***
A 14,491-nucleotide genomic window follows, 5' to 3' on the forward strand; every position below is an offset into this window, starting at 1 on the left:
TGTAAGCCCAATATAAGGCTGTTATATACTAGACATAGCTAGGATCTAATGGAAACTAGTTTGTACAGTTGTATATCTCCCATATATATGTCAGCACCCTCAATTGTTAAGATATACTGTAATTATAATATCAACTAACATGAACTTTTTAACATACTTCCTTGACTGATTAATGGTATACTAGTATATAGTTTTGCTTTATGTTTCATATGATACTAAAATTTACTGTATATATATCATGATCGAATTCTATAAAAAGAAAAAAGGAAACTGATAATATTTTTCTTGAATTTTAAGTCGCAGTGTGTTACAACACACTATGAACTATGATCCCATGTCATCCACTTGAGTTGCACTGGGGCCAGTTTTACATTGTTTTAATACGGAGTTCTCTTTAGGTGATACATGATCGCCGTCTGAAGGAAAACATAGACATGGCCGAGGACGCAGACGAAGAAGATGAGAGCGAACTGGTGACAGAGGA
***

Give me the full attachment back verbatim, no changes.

A 14,491-nucleotide genomic window follows, 5' to 3' on the forward strand; every position below is an offset into this window, starting at 1 on the left:
TGTAAGCCCAATATAAGGCTGTTATATACTAGACATAGCTAGGATCTAATGGAAACTAGTTTGTACAGTTGTATATCTCCCATATATATGTCAGCACCCTCAATTGTTAAGATATACTGTAATTATAATATCAACTAACATGAACTTTTTAACATACTTCCTTGACTGATTAATGGTATACTAGTATATAGTTTTGCTTTATGTTTCATATGATACTAAAATTTACTGTATATATATCATGATCGAATTCTATAAAAAGAAAAAAGGAAACTGATAATATTTTTCTTGAATTTTAAGTCGCAGTGTGTTACAACACACTATGAACTATGATCCCATGTCATCCACTTGAGTTGCACTGGGGCCAGTTTTACATTGTTTTAATACGGAGTTCTCTTTAGGTGATACATGATCGCCGTCTGAAGGAAAACATAGACATGGCCGAGGACGCAGACGAAGAAGATGAGAGCGAACTGGTGACAGAGGA